Perhaps the most distressing assessment for School District officials is the observation that the Center of Community Life, a high concept "school as the hub of the community" and long held out by the District as the lifeline to the failing High School, will not be sufficient on its own to turn the culture around. 

The Center of Community Life 
"will not be sufficient" 
to fix the schools

The report was generally positive as far as teachers at the High School are concerned, finding the ongoing problems there mostly with an unsupportive administration disrupting an environment where teachers might be encouraged to improve.  From the report, "One teacher explained, 'It’s hard to become a better teacher if you have to hide your weaknesses to keep your job.'  Teachers were not particularly open or clear about the sources of this tension.  In addition to discussing their lack of trust with colleagues, teachers discussed their lack of trust in the superintendent. They described the reduction in force as a contributing factor. They perceived that the superintendent had assured teachers that layoffs would not occur. They felt betrayed when layoffs were announced."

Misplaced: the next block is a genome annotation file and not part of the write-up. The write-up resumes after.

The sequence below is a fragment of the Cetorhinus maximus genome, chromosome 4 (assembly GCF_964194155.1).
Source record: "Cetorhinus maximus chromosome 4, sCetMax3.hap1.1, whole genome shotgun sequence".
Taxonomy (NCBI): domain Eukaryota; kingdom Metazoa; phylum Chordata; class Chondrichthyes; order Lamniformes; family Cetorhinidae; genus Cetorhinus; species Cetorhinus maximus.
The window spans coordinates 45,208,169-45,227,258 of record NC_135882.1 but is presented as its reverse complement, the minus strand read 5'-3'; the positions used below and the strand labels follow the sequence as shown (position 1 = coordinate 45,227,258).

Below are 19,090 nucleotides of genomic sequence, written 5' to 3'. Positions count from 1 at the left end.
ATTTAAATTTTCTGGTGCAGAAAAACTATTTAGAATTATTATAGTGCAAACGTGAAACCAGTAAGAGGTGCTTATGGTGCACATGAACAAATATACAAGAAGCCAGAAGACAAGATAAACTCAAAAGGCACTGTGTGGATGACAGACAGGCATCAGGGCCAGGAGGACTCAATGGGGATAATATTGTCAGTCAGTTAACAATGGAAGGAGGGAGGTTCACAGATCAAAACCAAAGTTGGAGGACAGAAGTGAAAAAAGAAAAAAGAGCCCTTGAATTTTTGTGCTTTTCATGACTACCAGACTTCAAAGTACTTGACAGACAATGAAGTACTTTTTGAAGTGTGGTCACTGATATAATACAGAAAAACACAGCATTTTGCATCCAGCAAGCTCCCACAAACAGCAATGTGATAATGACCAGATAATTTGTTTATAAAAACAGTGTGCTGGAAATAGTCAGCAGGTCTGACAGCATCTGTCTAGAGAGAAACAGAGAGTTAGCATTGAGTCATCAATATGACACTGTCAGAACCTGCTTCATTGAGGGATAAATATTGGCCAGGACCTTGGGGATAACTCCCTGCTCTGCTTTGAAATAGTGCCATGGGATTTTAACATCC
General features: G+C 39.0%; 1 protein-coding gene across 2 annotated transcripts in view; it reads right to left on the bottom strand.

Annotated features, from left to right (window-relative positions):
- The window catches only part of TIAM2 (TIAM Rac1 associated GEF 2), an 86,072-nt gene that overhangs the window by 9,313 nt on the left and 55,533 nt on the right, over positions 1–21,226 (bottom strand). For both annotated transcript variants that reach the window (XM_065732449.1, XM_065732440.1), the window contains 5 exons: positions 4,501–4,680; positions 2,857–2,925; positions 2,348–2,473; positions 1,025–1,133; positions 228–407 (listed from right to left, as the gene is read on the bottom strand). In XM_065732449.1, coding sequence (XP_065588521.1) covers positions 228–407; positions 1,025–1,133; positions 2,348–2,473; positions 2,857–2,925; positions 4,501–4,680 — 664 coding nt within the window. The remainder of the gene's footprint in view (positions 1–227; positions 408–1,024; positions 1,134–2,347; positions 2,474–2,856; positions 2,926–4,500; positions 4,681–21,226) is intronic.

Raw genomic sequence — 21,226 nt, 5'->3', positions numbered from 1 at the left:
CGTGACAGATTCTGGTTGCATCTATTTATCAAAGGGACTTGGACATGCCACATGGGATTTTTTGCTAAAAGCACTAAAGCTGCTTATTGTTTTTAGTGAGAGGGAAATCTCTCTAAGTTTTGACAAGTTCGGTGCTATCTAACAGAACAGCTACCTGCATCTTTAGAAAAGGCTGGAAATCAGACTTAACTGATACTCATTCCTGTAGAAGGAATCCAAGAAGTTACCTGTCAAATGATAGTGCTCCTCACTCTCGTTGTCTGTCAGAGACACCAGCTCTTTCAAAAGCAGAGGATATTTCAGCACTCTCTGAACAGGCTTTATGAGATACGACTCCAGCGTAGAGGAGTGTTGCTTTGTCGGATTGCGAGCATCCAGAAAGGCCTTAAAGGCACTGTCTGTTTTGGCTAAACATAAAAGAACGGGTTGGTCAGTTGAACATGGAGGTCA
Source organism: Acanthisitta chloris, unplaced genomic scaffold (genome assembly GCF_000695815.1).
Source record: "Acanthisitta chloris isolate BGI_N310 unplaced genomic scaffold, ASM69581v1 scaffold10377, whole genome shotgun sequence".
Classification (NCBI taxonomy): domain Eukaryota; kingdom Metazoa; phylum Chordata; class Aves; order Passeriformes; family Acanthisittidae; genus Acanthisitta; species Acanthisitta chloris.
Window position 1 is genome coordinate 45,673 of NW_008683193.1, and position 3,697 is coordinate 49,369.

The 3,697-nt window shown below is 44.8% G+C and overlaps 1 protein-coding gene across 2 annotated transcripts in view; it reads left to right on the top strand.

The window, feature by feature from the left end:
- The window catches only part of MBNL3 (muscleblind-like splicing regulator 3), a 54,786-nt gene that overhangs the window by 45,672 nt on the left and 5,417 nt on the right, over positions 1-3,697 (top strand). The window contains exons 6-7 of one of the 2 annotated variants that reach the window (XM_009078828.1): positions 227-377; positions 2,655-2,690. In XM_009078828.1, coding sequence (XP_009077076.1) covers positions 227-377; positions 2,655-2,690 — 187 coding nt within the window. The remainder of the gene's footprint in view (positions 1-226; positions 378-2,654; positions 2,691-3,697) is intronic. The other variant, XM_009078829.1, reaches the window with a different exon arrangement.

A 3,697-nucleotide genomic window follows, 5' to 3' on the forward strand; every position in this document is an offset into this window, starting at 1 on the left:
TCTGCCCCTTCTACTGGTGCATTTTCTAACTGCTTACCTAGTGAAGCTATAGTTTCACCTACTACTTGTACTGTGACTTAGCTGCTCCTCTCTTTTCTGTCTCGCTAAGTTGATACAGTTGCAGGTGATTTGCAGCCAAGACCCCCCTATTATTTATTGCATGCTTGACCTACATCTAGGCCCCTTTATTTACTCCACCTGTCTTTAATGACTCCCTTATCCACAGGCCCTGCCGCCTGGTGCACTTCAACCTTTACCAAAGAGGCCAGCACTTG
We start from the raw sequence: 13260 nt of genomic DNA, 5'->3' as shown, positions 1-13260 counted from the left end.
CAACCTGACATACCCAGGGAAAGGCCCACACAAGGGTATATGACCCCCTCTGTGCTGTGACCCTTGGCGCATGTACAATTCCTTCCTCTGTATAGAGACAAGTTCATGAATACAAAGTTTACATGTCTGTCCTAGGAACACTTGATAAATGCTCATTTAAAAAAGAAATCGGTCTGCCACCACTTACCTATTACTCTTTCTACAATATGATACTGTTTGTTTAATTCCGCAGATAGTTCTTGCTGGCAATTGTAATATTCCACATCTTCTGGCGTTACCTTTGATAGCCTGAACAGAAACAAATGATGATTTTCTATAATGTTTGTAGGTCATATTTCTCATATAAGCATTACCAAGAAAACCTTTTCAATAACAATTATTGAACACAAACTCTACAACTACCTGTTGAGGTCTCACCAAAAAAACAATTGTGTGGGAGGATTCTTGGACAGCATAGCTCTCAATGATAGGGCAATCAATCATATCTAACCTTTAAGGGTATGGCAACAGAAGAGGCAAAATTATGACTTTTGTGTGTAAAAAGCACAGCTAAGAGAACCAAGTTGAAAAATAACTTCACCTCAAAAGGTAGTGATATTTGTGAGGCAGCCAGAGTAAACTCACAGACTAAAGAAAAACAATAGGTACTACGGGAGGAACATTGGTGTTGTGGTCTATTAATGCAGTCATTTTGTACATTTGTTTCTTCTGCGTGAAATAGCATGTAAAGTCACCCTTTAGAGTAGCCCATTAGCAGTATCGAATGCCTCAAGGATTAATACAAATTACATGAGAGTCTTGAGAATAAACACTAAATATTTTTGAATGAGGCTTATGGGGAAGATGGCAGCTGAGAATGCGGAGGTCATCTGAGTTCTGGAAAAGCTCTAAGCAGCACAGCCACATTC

"We are suggesting that the school 
is at risk of suffering diminished 
enrollments until the school 
is not sustainable."

Administrators were further shown to be operating in a crisis mode, "Administrators did not perceive that they had adequate time to visit classrooms, especially after March 15th when the reduction in force went into effect. We did not acquire evidence that teachers had experienced opportunities to provide feedback to or receive feedback from their colleagues" the report noted.

Bright Note
The assessment team found some improvement, notably a greater sense of orderliness over last year, "The number of suspensions has declined; on the day of our visit, fewer students were waiting in the office because of discipline issues; classrooms and hallways were more orderly; and students reported a greater sense of order throughout the school."  However the assessment tempered the observation with an admonition that student behavior is at a low standard, "While there is substantial evidence of improvement over 2011-2012, there are still classrooms where students are not expected to adhere to high behavioral expectation." the report adds.

The entire NCUST follow-up report may be read here:


  1. Instead of posting all of the negatives of the high school why are their achievements not posted. Boys soccer, gils basketball Champions. The kids with 4.0's and involved in extracurricular activities. Post some positive and not all negative.

    1. Ahhh, the mantra of all those in power, be they public or private: Why won't the media stop printing news of our malfeasance and incompetence? Why won't they do our PR Department's bidding and help us out for a change? After all, the public needs to know what a great job everyone is doing....that's the media's job f'christs sake.